Creative Series IV: Mastering Dialogue
If we look back to our discussion in Creative Series III, we found that dialogue can not only make or break our story, but allow our characters to tell the story for us. When you create dialogue, there are no perfect words that you can give to your characters. As the creator of your world, you have to allow your characters to interact. The best method in learning how to deliver fantastic dialogue, is to become a good listener.
Your objective is to understand dialogue.
To learn about people, how they interact with each other, you need contact with the world. Go to a “public location”. Any established business can be considered a “public location”. Bring a pad and a pen or pencil. Please notice that I did NOT include recording devices. I am certain that simply installing a voice recording app in your cell phone would make this assignment less painful, but there is a reason I am giving you this advice. Aside from other countries in the world, if you are in the United States, you can be prosecuted in at least 12 states for illegally recording conversations without someone’s knowledge (http://www.rcfp.org/reporters-recording-guide). For my award-winning short story I created my dialogue by listening to conversations that I jotted down on a notepad, snatches of conversations that I overheard from my fellow shipmates.
Even though I knew them well, I took notes of their conversations.
Lessen your risk as a writer.
Learn how to write down snatches of conversations you may hear. A journalist is a person who collects, writes, or distributes news or other current information to the public. Develop these skills. You will find that they can help you in your endeavors to create meaningful dialogue between your characters.
Make an attempt to converse with a total stranger in a public place.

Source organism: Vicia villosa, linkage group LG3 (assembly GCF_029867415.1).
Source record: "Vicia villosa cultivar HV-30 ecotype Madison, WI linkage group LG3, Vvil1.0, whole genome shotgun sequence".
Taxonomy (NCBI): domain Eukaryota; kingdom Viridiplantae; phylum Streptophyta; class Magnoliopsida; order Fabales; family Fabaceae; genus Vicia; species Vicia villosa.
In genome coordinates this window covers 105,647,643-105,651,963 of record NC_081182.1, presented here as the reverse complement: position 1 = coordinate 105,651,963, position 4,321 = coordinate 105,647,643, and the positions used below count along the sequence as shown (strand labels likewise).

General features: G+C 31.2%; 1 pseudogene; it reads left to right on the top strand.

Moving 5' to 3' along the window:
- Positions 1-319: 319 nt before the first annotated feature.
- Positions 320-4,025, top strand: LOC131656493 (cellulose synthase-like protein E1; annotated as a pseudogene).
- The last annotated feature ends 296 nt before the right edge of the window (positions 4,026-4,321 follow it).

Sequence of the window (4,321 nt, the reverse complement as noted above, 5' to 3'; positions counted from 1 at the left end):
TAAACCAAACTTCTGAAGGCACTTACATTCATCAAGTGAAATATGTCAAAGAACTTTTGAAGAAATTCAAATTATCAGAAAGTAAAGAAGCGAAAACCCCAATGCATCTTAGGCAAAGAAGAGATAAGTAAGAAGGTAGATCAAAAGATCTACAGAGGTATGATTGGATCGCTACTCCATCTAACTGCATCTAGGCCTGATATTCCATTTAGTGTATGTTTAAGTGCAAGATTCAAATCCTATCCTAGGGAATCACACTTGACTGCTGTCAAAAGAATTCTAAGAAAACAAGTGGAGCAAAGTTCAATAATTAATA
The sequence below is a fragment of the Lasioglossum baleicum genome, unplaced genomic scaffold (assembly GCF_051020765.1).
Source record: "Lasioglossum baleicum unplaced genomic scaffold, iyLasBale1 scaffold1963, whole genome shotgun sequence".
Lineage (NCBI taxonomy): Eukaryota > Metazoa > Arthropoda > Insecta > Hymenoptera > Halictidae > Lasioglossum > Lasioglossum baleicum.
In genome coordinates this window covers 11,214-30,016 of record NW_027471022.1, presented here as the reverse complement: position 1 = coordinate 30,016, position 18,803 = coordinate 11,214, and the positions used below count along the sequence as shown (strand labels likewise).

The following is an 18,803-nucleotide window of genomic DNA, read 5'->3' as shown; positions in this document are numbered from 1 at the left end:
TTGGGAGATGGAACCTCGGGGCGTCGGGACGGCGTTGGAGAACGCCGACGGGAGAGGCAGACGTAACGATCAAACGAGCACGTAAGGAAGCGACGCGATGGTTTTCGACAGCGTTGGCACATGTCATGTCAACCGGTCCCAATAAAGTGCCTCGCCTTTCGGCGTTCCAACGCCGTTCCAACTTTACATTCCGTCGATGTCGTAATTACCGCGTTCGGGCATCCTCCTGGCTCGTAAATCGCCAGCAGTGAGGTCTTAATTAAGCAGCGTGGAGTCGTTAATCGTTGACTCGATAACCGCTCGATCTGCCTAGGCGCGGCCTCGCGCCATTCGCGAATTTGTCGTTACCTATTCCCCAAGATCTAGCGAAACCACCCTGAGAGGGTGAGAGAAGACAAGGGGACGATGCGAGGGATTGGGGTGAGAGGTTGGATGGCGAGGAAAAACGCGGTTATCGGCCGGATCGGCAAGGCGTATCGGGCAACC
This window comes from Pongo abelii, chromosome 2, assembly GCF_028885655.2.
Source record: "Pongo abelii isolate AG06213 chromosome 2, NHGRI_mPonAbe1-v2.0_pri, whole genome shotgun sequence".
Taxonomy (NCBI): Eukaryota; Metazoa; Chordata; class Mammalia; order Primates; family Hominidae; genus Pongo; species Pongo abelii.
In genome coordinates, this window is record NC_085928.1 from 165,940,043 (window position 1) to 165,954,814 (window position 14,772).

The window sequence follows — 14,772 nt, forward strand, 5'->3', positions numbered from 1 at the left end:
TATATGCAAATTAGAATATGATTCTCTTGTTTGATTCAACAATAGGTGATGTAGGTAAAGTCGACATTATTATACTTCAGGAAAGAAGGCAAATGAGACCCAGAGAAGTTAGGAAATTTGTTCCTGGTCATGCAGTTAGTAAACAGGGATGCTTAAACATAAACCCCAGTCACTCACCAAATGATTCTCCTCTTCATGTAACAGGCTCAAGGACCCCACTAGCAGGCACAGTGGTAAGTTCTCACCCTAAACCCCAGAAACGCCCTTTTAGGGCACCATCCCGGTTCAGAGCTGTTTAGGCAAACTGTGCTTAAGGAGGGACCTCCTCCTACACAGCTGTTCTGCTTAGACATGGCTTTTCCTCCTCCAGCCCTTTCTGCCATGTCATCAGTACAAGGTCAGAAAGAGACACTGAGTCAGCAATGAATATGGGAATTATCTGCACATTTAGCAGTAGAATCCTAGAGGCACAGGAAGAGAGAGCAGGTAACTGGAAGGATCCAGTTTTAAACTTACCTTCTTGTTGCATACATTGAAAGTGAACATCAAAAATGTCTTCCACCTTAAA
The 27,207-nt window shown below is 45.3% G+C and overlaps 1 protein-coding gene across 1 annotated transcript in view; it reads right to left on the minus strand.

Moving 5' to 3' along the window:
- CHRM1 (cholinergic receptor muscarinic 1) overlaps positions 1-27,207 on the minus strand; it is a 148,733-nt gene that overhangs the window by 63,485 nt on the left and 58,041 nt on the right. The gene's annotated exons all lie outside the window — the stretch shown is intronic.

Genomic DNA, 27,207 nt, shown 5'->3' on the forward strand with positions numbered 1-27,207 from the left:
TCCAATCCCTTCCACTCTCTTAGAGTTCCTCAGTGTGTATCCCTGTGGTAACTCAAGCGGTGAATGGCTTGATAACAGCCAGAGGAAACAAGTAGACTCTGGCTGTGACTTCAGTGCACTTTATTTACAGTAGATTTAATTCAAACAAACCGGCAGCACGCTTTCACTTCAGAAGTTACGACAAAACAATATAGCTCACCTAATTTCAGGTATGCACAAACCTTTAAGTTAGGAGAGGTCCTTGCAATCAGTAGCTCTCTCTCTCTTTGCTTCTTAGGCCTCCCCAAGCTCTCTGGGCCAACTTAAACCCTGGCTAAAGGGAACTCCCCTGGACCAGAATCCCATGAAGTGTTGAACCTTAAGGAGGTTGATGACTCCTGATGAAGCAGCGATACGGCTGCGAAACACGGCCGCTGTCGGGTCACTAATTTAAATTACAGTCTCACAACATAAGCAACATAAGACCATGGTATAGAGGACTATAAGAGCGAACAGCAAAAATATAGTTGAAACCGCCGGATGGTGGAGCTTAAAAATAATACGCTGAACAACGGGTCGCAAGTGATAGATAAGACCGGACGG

You may or may not know what you are going to talk about. You may find yourself interrupting a conversation that is already in progress. The purpose of this exercise is for you to understand your own motivation in a conversation. Work on listening to the other person’s answers. Make a concerted effort to ask questions whenever possible, rather than making your own statements.
Understanding motivation behind dialogue.
External factors can motivate dialogue. In my work as a bookseller, I meet many people. Over seventy percent of my customers were talking about the weather today, because the past week has brought the southwestern United States searing heat. When Mt. St. Helens erupted in 1980, the entire world was talking about the eruption, because ash was drifting thousands of miles, even reaching the east coast of the United States.
Think about external factors as moments in time, that can be as fleeting as the wind.
Create five characters, defining their motives for living life as they see it should be lived.
Make each character different from the other characters, with the understanding that you will be forcing your five characters to interact with each other in the future.
Work on developing a conversation between at least 4 of your 5 characters.
If you are having problems, try some of these examples:
What kind of conversation could an atheist have with a person who believes in a religion. What could they talk about? Could they find common ground?
What kind of conversation could a person who believes in peace have with a person who believes in war?
What kind of conversation could a person who believes in liberal democracy have with a person who has conservative values?
What kind of conversation could a person who is endowed with a beautiful face and body have with a person who possesses a normal face and body?
What kind of conversation could a person from a city have with a person from a rural town?
Work on developing conversations between people who in “normal” circumstances may not meet each other. Use what you learned from your previous two exercises.
Next week: Creative Series IV: Weaving the Tapestry that is our Story.